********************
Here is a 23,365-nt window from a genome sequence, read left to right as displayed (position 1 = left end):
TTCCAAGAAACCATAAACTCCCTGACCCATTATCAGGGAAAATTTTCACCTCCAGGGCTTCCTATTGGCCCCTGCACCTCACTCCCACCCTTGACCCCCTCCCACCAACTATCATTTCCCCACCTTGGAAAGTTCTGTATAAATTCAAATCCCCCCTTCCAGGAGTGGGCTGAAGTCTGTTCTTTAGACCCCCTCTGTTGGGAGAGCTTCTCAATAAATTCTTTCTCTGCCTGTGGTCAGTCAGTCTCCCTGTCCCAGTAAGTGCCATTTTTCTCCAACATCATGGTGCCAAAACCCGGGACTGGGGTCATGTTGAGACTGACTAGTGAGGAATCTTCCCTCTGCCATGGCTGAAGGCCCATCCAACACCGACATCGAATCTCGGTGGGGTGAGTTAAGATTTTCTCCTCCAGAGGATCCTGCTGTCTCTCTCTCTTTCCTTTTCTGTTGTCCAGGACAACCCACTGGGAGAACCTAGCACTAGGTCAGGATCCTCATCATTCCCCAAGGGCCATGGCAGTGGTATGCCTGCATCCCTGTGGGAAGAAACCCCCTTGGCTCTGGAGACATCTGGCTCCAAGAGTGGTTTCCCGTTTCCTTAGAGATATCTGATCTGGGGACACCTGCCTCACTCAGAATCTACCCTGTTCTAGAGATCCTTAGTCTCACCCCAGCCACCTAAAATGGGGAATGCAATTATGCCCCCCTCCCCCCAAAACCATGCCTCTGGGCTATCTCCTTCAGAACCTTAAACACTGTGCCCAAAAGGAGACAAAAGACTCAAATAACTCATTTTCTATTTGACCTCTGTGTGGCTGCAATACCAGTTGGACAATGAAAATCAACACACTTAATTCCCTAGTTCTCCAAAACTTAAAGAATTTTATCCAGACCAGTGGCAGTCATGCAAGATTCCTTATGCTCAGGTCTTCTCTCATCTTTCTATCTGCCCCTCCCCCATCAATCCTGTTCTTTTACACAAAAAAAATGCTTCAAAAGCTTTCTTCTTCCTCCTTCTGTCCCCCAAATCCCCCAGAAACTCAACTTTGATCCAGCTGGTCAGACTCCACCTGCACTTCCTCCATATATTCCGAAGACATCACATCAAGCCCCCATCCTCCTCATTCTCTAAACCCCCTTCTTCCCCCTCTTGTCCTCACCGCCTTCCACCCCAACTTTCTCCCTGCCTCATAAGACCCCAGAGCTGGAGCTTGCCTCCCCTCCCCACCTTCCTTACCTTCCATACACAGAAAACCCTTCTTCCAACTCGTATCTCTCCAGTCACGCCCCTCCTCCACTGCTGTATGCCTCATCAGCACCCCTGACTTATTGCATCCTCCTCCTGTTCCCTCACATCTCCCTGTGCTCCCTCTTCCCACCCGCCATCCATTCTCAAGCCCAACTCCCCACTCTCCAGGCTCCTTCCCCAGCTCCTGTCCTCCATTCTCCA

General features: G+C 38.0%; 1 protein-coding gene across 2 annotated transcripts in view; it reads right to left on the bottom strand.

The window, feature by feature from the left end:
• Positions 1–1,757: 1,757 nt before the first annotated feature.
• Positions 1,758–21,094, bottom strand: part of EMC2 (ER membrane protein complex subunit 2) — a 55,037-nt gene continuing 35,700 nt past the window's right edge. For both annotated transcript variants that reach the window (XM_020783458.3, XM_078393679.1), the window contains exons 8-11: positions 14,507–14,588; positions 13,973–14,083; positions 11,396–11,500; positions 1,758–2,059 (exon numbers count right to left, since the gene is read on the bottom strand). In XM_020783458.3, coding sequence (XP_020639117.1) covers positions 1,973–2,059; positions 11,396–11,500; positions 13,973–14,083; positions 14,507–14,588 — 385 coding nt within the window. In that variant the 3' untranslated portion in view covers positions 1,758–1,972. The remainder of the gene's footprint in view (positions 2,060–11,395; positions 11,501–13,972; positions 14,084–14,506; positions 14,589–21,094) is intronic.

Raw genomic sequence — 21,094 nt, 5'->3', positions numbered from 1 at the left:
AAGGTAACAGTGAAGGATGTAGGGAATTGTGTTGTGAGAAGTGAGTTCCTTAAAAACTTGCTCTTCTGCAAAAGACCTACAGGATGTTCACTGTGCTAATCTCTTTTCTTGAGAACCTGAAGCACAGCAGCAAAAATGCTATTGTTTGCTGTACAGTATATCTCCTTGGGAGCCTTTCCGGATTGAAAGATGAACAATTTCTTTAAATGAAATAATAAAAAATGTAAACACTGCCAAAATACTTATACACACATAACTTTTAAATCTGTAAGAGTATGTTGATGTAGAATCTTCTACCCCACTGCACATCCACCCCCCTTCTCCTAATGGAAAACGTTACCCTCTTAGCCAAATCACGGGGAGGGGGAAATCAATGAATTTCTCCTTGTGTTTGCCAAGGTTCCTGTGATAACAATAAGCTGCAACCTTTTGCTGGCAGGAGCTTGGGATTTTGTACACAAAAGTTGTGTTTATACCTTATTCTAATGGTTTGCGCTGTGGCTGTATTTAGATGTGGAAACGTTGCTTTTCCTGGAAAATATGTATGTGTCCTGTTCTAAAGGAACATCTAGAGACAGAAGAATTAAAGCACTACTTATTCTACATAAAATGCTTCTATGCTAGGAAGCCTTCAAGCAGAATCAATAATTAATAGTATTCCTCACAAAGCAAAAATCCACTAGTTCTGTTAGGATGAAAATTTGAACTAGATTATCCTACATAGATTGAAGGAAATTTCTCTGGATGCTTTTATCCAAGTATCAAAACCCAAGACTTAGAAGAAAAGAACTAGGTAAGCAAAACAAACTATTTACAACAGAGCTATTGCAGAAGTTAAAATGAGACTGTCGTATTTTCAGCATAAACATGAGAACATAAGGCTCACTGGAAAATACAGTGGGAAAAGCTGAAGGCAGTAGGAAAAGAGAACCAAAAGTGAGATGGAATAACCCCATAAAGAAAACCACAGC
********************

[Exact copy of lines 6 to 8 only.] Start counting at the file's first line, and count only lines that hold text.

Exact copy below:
• Positions 1,758–21,094, bottom strand: part of EMC2 (ER membrane protein complex subunit 2) — a 55,037-nt gene continuing 35,700 nt past the window's right edge. For both annotated transcript variants that reach the window (XM_020783458.3, XM_078393679.1), the window contains exons 8-11: positions 14,507–14,588; positions 13,973–14,083; positions 11,396–11,500; positions 1,758–2,059 (exon numbers count right to left, since the gene is read on the bottom strand). In XM_020783458.3, coding sequence (XP_020639117.1) covers positions 1,973–2,059; positions 11,396–11,500; positions 13,973–14,083; positions 14,507–14,588 — 385 coding nt within the window. In that variant the 3' untranslated portion in view covers positions 1,758–1,972. The remainder of the gene's footprint in view (positions 2,060–11,395; positions 11,501–13,972; positions 14,084–14,506; positions 14,589–21,094) is intronic.

Raw genomic sequence — 21,094 nt, 5'->3', positions numbered from 1 at the left:
AAGGTAACAGTGAAGGATGTAGGGAATTGTGTTGTGAGAAGTGAGTTCCTTAAAAACTTGCTCTTCTGCAAAAGACCTACAGGATGTTCACTGTGCTAATCTCTTTTCTTGAGAACCTGAAGCACAGCAGCAAAAATGCTATTGTTTGCTGTACAGTATATCTCCTTGGGAGCCTTTCCGGATTGAAAGATGAACAATTTCTTTAAATGAAATAATAAAAAATGTAAACACTGCCAAAATACTTATACACACATAACTTTTAAATCTGTAAGAGTATGTTGATGTAGAATCTTCTACCCCACTGCACATCCACCCCCCTTCTCCTAATGGAAAACGTTACCCTCTTAGCCAAATCACGGGGAGGGGGAAATCAATGAATTTCTCCTTGTGTTTGCCAAGGTTCCTGTGATAACAATAAGCTGCAACCTTTTGCTGGCAGGAGCTTGGGATTTTGTACACAAAAGTTGTGTTTATACCTTATTCTAATGGTTTGCGCTGTGGCTGTATTTAGATGTGGAAACGTTGCTTTTCCTGGAAAATATGTATGTGTCCTGTTCTAAAGGAACATCTAGAGACAGAAGAATTAAAGCACTACTTATTCTACATAAAATGCTTCTATGCTAGGAAGCCTTCAAGCAGAATCAATAATTAATAGTATTCCTCACAAAGCAAAAATCCACTAGTTCTGTTAGGATGAAAATTTGAACTAGATTATCCTACATAGATTGAAGGAAATTTCTCTGGATGCTTTTATCCAAGTATCAAAACCCAAGACTTAGAAGAAAAGAACTAGGTAAGCAAAACAAACTATTTACAACAGAGCTATTGCAGAAGTTAAAATGAGACTGTCGTATTTTCAGCATAAACATGAGAACATAAGGCTCACTGGAAAATACAGTGGGAAAAGCTGAAGGCAGTAGGAAAAGAGAACCAAAAGTGAGATGGAATAACCCCATAAAGAAAACCACAGC